To our knowledge, no similar published studies have been carried out in Yemen or a lower-middle-income country. Therefore, the aims of this study were to determine physicians’ attitudes, awareness and knowledge of EBM and to identify the barrier against evidencebased practice. The results would help to encourage greater use of EBM in patient care.


Study was carried out in four months period (March - July 2014). A cross- sectional study was carried out among physician working in primary health care centers (PHCCs) and governmental hospitals who were dealing with patients in their area of practice in Mukalla City. Mukalla City is the capital of Hadhramout Governorate, Yemen. It served by a total of 16 primary health care centers and three governmental hospitals.

The total number of residents and specialists was around 340 based on information from Department of Statistic and Information Office of Ministry of Public Health and Population Coastal Hadhramout. The self-administered questionnaire was distributed to all physicians in Mukalla City.

Data collection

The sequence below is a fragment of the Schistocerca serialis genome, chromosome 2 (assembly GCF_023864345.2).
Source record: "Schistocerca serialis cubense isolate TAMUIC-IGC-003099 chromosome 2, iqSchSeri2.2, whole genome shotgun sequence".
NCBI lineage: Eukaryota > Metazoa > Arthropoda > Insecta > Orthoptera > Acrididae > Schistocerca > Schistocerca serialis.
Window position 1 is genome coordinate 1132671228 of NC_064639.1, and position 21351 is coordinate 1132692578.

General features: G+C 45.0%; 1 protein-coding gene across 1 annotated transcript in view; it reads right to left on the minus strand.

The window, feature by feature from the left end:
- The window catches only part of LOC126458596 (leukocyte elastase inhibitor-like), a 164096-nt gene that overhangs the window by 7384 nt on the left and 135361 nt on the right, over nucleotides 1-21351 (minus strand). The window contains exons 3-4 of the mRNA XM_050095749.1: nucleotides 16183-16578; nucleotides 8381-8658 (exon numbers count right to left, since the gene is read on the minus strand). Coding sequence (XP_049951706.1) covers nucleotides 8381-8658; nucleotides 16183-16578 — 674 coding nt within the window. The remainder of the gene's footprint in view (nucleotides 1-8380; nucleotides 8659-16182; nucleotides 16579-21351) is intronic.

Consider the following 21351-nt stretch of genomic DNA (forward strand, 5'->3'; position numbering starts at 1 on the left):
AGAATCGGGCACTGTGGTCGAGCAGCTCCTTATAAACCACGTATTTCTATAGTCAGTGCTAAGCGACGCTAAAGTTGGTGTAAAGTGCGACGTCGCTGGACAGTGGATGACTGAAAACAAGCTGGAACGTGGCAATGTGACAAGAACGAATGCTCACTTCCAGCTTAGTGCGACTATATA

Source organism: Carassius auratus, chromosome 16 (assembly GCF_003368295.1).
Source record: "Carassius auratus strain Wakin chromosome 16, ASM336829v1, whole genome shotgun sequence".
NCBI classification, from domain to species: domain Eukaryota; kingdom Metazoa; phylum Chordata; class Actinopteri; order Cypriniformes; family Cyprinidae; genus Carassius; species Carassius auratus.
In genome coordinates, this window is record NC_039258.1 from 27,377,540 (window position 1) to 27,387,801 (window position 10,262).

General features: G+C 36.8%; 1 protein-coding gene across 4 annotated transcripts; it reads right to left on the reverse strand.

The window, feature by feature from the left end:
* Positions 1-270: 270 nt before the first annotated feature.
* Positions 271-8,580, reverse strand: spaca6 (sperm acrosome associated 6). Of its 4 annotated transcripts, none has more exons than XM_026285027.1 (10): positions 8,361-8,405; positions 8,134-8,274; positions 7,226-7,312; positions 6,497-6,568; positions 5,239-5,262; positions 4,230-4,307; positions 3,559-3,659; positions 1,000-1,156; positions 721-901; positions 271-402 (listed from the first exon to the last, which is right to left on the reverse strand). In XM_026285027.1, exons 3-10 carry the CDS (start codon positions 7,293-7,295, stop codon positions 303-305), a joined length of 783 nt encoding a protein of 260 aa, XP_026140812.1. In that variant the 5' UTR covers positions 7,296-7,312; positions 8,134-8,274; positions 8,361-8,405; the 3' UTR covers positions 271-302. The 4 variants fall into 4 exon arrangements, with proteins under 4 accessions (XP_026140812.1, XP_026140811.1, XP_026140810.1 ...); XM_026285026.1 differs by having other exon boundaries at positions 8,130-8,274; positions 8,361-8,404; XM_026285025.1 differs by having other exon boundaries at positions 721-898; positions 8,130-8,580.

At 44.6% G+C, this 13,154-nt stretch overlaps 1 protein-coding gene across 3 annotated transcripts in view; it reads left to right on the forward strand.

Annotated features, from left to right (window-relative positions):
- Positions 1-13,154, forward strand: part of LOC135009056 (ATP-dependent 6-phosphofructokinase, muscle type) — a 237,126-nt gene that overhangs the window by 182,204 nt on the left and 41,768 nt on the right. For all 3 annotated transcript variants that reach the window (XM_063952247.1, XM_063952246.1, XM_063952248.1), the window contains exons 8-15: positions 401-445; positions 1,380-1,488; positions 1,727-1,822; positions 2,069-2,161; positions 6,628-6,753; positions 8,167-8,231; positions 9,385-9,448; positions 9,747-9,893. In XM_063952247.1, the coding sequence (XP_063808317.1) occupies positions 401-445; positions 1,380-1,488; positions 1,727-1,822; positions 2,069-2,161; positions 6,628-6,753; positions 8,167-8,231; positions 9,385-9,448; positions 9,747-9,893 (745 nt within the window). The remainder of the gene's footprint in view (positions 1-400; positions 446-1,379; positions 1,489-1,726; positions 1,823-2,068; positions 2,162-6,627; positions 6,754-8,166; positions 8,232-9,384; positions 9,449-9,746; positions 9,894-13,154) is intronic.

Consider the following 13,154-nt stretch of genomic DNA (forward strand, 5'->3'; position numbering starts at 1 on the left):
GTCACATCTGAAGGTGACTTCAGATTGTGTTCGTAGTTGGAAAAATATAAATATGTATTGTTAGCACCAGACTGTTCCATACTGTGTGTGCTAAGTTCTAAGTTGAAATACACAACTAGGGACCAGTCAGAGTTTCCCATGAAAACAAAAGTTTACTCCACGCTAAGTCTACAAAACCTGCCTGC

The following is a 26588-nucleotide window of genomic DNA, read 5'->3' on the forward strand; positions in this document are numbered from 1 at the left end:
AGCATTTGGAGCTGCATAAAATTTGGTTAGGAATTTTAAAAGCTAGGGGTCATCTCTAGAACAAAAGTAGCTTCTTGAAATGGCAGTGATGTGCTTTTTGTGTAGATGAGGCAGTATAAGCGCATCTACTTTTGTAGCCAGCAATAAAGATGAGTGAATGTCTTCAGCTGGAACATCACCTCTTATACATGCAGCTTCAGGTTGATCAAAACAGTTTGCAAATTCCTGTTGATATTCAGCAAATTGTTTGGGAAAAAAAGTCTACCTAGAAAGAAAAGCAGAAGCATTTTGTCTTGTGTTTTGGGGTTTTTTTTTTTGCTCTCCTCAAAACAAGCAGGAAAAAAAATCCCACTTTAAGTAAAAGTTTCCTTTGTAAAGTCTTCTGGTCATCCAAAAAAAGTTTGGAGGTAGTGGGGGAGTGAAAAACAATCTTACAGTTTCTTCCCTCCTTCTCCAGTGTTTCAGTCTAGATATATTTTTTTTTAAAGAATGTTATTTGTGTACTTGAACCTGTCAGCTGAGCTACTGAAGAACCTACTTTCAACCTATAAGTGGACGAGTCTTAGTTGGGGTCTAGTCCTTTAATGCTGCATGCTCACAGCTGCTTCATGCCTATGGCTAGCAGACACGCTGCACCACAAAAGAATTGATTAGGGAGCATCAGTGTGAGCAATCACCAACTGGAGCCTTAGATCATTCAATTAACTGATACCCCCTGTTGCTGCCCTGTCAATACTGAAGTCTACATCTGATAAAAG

The questionnaire adapted by Al-Ansary and Khoja for use in Saudi Arabia [9,17] from the British McColl’s original questionnaire [6] was used in this study. A pilot study was carried out which led to some modification and local adaptations. The covering letter for the questionnaires included Sacketts definition of EBM [1]. The questionnaire has 5 parts and includes questions addressing attitudes, awareness, and knowledge about EBM as well as associated variables and barriers to practice it. The first part of the questionnaire includes data about the personal characteristics of the physicians: age, sex, specialty, qualifications, time of graduation, number of consultations per day, and training for EBM. The second part addresses attitudes towards EBM: welcoming current promotion of EBM, colleagues’ positive attitudes towards EBM, whether EBM is useful in daily management, percentage of EBM in physician’s current clinical practice, whether EBM improves patient care and if EBM is of limited value or places additional demands on overloaded physicians. The third part includes information about barriers to EBM use in daily practice. The fourth part assesses awareness of various EBM resources including Pub Med, EBM (from BMJ publishing group), clinical evidences references, Cochrane database of systematic review, and Journal of EBM. The last part includes knowledge of baseline methods of EBM; sensitivity, specificity, odds ratio, absolute risk, mean, median, mode, standard deviation, positive predictive, and negative predictive.